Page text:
Unfortunately this way of thinking has a drawback. Most of the characters from Dosadi are pretty much interchangeable. They all think alike and while their station in society may differ, their driving forces are the same. That sameness takes something away from sheer Machiavellian power struggle that unfolds on the planet. The key players are not really that interesting as characters, in fact, they are bordering on being sociopaths most of the time. Herbert is playing this game on a higher level and does not invest in them too much.

One of these levels Herbert is interested in is the intersection between power, politics, economics and religion. Like the Bene Gesserit in Dune, the Gowachin that designed the experiment put in place certain religious restrictions to keep the experiment moving in the direction they desired. This use of religion is more of a sidenote in the story though. Herbert has more to say on leadership, power and justice in this book. One quote that remains frightfully relevant in these times of economic stagnation states:
Does a population have informed consent when a population is not taught the inner workings of its monetary system, and then is drawn, all  unknowing, into economic adventures?
I guess many business moguls, bankers and politicians wouldn't like to consider this question in detail at the moment. While this question seems to challenge the current western economic system, Herbert doesn't assume the alternative to be much better. Keep in mind this novel was published in 1977, cold war thinking was still very relevant at the time. The fall of the communist economic block was still some years in the future.
Communal/managed economics have always been more destructive of their societies than those driven by greed. This is what the Dosadi says: Greed sets its own limits, is self-regulating.
Herbert constantly challenges and questions the use of power in politics and economics. He poses uncomfortable questions about what drives our own society and how the way it functions impact the individual. With all these thoughts in the back of his head, Herbert then moves on to another central concept in this novel: justice.

This is where the novel gets really alien. McKie is not only and agent of BuSab, he is also an expert in Gowachin law. In fact, his is one of the few non-Gowachin ever to be raised to the bar. Gowachin law is a very different beast from law that is being practiced in our society. Herbert of course draws contrasts with the American (and by extension Anglo-Saxon) system, but it will work for places where current law is based on other legal traditions too. Gowachin court cases are potentially lethal to all participants. Keeping this in mind, it is not surprising that one of the tenets of practicing law on their home planet is that litigation is to be avoided at all cost. One of the snippets of text Herbert uses as an introduction to a new chapter puts it like this:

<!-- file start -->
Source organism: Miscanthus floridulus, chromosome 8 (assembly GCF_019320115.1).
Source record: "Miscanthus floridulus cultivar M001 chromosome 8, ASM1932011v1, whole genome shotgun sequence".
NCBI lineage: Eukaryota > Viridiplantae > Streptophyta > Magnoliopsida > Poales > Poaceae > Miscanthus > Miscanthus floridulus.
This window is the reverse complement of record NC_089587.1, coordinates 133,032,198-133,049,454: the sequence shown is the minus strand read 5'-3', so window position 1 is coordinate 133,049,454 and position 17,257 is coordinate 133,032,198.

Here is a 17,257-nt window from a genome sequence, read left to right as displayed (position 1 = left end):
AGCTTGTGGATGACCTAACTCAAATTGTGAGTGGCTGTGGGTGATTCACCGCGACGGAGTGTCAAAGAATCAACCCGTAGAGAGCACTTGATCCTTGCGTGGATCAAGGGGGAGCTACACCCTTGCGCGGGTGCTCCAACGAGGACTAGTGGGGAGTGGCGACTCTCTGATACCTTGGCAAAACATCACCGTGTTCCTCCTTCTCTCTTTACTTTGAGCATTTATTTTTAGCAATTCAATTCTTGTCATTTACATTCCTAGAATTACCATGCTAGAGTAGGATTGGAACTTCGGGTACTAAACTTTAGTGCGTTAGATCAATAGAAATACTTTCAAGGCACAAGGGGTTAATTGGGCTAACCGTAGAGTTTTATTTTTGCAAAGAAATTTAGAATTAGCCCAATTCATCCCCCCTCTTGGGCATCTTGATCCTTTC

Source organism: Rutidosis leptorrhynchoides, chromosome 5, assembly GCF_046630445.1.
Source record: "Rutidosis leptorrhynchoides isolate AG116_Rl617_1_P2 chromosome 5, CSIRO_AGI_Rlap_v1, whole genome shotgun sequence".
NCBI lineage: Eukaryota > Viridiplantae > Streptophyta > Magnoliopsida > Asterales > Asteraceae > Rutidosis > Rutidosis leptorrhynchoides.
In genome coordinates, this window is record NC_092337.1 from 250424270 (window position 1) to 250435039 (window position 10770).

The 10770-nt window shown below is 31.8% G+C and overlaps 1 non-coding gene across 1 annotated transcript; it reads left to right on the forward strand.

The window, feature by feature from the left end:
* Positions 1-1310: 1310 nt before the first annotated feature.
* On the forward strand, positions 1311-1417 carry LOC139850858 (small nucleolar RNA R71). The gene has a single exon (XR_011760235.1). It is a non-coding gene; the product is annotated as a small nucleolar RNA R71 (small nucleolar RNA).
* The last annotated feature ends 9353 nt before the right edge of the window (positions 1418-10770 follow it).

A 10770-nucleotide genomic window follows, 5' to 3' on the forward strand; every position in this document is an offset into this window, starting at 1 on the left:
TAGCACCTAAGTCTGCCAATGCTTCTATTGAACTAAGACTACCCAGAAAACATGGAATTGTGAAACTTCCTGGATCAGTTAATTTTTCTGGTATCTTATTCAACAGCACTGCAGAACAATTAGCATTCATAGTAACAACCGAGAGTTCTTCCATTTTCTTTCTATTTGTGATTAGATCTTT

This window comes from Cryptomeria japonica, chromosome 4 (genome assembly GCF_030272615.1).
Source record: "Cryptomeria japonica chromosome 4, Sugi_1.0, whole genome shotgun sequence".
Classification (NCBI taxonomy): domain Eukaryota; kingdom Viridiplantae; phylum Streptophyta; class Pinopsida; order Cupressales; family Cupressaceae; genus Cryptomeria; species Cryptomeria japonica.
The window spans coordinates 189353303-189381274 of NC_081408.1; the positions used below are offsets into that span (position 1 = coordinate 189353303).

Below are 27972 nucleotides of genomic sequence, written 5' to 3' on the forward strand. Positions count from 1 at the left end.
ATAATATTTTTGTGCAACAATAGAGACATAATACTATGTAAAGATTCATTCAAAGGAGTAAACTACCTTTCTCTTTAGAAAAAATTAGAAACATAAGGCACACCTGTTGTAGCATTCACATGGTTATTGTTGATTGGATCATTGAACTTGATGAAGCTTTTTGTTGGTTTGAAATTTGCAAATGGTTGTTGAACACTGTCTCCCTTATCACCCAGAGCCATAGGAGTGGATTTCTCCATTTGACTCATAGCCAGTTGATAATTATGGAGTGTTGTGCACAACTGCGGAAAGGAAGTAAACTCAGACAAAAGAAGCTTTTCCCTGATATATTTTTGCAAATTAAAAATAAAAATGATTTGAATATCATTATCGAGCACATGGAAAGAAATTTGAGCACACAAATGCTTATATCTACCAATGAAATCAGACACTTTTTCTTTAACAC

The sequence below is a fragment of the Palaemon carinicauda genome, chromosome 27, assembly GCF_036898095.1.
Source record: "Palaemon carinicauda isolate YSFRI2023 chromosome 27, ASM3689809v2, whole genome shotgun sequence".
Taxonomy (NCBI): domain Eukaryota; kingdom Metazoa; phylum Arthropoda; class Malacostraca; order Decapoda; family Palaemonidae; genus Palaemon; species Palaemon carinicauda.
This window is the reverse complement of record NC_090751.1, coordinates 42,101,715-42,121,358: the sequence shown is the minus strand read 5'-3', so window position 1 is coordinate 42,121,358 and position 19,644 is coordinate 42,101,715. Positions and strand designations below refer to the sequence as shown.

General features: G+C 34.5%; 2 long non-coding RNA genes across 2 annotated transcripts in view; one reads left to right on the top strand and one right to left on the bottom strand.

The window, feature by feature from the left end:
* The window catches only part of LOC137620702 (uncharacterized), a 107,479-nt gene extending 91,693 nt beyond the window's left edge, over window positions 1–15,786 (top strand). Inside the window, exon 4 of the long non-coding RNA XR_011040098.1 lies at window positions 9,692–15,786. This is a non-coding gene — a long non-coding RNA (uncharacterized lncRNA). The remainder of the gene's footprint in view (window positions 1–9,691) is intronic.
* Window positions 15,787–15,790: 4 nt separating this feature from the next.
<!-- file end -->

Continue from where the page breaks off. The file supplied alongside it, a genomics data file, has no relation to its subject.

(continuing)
No legal system can maintain justice unless every participant -  magisters, prosecutors, Legums, defendants, witnesses, all - risks life itself in whatever dispute comes before the bar. Everything must be risked in the Courtarena. If any element remains outside the contest and without personal risk, justice inevitably fails.
One may question if this is true of course, but it certainly cuts back on frivolous lawsuits. It also puts tremendous pressure on the few cases that do end up in the courtarena. Litigation among the Gowachin can easily turn into a bloody spectacle.

Herbert uses all these ideas he puts in the novel to create an extreme and very dramatic scenario of course. He does do so in a way that can be seen as commentary on many things that go on in our society. The questions Herbert asks about the use of power, economic systems and justice are, and as far as I can tell will be for some time to come, dreadfully relevant. Thematically Herbert condensed many of the ideas that he had been writing about in the previous two decades into one novel. In a way that is quite an achievement but the result will feel too dense for comfortable reading to many people. I've read this novel twice before the read I did for this review, and I still found quite a lot of links to his other works I had missed. So many in fact that I fear that if I read it again in a few years time, I'll see even more.

My opinion that The Dosadi Experiment is Herbert's best non-Dune book has remained unchanged. It is a novel that summarizes many of the themes that can be found in his works but also highlights some of the problems with his writing. The lack of character development, the constantly changing viewpoints and the cognitive leaps that characterize the novel keep it from being a great work. Herbert's grasp of the ideas he wants to discuss is unrivaled in science fiction but the way he translates them to the plot is less so. Personally, I can live with Herbert's shortcomings as a writer though. I wouldn't recommend anybody new to Herbert to start here, but if you like his style this is certainly a novel you'll not want to miss.